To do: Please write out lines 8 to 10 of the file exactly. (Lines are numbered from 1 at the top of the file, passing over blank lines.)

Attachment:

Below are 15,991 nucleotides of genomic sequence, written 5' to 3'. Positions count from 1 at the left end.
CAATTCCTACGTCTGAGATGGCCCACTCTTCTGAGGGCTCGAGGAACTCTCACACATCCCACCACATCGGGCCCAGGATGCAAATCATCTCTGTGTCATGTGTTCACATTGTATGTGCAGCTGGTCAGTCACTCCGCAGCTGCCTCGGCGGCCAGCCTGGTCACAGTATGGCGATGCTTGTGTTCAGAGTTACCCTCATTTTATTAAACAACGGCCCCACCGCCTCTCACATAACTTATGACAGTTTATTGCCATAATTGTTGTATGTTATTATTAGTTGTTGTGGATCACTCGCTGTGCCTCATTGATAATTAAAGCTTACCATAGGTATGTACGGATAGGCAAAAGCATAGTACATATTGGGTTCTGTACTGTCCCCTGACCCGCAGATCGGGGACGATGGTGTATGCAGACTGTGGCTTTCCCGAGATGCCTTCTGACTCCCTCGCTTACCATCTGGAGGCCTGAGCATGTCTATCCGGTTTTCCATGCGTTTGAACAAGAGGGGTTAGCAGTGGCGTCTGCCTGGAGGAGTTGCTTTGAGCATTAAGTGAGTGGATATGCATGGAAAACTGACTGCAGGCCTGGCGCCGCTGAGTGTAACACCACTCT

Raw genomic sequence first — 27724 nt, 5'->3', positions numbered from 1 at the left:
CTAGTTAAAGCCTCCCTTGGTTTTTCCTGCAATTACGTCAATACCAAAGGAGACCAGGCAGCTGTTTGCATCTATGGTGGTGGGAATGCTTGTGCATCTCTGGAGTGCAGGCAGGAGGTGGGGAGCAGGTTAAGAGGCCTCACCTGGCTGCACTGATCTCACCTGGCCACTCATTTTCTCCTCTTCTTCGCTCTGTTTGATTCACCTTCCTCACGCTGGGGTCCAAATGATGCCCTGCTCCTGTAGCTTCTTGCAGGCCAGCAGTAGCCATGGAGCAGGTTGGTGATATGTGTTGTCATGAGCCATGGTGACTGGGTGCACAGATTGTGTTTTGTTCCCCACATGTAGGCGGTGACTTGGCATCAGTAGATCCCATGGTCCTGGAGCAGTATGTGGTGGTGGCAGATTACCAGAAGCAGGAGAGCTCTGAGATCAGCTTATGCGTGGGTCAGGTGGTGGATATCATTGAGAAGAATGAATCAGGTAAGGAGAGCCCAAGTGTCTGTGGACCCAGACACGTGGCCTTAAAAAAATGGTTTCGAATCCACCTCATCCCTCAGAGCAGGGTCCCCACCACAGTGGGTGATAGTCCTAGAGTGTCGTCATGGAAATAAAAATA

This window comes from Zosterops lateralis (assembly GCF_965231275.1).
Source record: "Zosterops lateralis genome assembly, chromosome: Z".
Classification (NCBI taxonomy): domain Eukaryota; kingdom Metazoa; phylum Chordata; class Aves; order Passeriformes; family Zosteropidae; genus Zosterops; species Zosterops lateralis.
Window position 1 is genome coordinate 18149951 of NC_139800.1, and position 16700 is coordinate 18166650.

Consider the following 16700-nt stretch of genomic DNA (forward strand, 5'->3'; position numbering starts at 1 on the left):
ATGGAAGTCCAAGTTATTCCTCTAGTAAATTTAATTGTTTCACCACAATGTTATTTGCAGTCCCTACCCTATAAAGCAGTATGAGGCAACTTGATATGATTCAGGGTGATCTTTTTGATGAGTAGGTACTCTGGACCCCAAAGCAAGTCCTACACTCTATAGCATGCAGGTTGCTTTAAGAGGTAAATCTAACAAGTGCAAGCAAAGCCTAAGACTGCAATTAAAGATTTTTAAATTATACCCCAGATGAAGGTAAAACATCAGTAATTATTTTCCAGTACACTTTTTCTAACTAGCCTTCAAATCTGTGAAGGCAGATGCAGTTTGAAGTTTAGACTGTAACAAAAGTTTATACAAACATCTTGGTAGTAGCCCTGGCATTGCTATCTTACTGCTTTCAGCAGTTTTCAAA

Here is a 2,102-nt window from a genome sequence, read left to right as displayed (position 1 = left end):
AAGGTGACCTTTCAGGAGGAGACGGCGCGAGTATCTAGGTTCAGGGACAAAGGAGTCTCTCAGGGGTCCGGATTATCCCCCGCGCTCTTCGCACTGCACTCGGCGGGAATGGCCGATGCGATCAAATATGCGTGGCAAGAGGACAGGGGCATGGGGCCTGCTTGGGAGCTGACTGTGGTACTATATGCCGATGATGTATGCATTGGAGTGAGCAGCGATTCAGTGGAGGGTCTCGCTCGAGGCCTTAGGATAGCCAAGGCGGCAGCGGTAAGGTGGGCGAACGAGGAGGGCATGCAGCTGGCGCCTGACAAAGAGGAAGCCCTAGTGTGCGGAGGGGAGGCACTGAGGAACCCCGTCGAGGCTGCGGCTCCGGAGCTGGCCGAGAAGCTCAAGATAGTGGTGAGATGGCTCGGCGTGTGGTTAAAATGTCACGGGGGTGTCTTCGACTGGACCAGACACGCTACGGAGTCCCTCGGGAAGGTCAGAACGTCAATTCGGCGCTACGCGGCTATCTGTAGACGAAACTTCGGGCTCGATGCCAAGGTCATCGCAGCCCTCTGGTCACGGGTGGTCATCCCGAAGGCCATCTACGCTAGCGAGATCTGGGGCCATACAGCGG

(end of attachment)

Window position 1 is genome coordinate 18149951 of NC_139800.1, and position 16700 is coordinate 18166650.

Consider the following 16700-nt stretch of genomic DNA (forward strand, 5'->3'; position numbering starts at 1 on the left):
ATGGAAGTCCAAGTTATTCCTCTAGTAAATTTAATTGTTTCACCACAATGTTATTTGCAGTCCCTACCCTATAAAGCAGTATGAGGCAACTTGATATGATTCAGGGTGATCTTTTTGATGAGTAGGTACTCTGGACCCCAAAGCAAGTCCTACACTCTATAGCATGCAGGTTGCTTTAAGAGGTAAATCTAACAAGTGCAAGCAAAGCCTAAGACTGCAATTAAAGATTTTTAAATTATACCCCAGATGAAGGTAAAACATCAGTAATTATTTTCCAGTACACTTTTTCTAACTAGCCTTCAAATCTGTGAAGGCAGATGCAGTTTGAAGTTTAGACTGTAACAAAAGTTTATACAAACATCTTGGTAGTAGCCCTGGCATTGCTATCTTACTGCTTTCAGCAGTTTTCAAA